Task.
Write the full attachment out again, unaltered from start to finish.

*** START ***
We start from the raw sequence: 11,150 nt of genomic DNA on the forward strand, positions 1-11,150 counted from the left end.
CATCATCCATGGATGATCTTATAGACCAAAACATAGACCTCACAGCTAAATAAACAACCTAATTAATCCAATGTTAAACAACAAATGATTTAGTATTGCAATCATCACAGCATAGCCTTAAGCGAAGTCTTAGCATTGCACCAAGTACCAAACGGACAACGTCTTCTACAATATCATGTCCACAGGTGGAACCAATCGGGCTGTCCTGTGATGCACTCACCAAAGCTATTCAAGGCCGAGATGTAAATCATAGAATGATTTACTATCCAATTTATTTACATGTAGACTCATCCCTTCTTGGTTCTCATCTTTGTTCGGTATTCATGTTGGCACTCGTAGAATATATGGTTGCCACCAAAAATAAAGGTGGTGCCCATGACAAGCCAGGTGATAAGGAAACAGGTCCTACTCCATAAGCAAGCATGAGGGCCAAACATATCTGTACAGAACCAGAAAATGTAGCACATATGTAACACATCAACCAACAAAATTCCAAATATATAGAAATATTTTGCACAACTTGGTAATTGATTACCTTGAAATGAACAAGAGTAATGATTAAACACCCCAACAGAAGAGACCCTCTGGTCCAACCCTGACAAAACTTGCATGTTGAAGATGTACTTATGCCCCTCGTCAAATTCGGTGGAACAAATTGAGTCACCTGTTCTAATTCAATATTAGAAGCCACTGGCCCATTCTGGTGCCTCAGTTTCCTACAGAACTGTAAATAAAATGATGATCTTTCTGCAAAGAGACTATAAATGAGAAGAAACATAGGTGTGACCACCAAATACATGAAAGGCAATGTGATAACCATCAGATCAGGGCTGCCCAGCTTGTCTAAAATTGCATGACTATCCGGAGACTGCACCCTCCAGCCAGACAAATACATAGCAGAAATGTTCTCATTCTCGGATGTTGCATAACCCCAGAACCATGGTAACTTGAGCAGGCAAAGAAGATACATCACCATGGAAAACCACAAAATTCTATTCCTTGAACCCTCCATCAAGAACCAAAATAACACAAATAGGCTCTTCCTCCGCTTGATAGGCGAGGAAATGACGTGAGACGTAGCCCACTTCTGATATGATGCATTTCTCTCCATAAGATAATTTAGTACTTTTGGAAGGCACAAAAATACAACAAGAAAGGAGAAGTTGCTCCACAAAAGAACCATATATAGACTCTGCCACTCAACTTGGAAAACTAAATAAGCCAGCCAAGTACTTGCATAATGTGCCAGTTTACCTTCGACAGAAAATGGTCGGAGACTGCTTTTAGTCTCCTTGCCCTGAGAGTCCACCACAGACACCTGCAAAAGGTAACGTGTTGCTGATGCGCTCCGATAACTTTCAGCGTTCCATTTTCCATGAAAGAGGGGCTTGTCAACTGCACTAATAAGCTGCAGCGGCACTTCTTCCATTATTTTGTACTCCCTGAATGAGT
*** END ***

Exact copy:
We start from the raw sequence: 11,150 nt of genomic DNA on the forward strand, positions 1-11,150 counted from the left end.
CATCATCCATGGATGATCTTATAGACCAAAACATAGACCTCACAGCTAAATAAACAACCTAATTAATCCAATGTTAAACAACAAATGATTTAGTATTGCAATCATCACAGCATAGCCTTAAGCGAAGTCTTAGCATTGCACCAAGTACCAAACGGACAACGTCTTCTACAATATCATGTCCACAGGTGGAACCAATCGGGCTGTCCTGTGATGCACTCACCAAAGCTATTCAAGGCCGAGATGTAAATCATAGAATGATTTACTATCCAATTTATTTACATGTAGACTCATCCCTTCTTGGTTCTCATCTTTGTTCGGTATTCATGTTGGCACTCGTAGAATATATGGTTGCCACCAAAAATAAAGGTGGTGCCCATGACAAGCCAGGTGATAAGGAAACAGGTCCTACTCCATAAGCAAGCATGAGGGCCAAACATATCTGTACAGAACCAGAAAATGTAGCACATATGTAACACATCAACCAACAAAATTCCAAATATATAGAAATATTTTGCACAACTTGGTAATTGATTACCTTGAAATGAACAAGAGTAATGATTAAACACCCCAACAGAAGAGACCCTCTGGTCCAACCCTGACAAAACTTGCATGTTGAAGATGTACTTATGCCCCTCGTCAAATTCGGTGGAACAAATTGAGTCACCTGTTCTAATTCAATATTAGAAGCCACTGGCCCATTCTGGTGCCTCAGTTTCCTACAGAACTGTAAATAAAATGATGATCTTTCTGCAAAGAGACTATAAATGAGAAGAAACATAGGTGTGACCACCAAATACATGAAAGGCAATGTGATAACCATCAGATCAGGGCTGCCCAGCTTGTCTAAAATTGCATGACTATCCGGAGACTGCACCCTCCAGCCAGACAAATACATAGCAGAAATGTTCTCATTCTCGGATGTTGCATAACCCCAGAACCATGGTAACTTGAGCAGGCAAAGAAGATACATCACCATGGAAAACCACAAAATTCTATTCCTTGAACCCTCCATCAAGAACCAAAATAACACAAATAGGCTCTTCCTCCGCTTGATAGGCGAGGAAATGACGTGAGACGTAGCCCACTTCTGATATGATGCATTTCTCTCCATAAGATAATTTAGTACTTTTGGAAGGCACAAAAATACAACAAGAAAGGAGAAGTTGCTCCACAAAAGAACCATATATAGACTCTGCCACTCAACTTGGAAAACTAAATAAGCCAGCCAAGTACTTGCATAATGTGCCAGTTTACCTTCGACAGAAAATGGTCGGAGACTGCTTTTAGTCTCCTTGCCCTGAGAGTCCACCACAGACACCTGCAAAAGGTAACGTGTTGCTGATGCGCTCCGATAACTTTCAGCGTTCCATTTTCCATGAAAGAGGGGCTTGTCAACTGCACTAATAAGCTGCAGCGGCACTTCTTCCATTATTTTGTACTCCCTGAATGAGT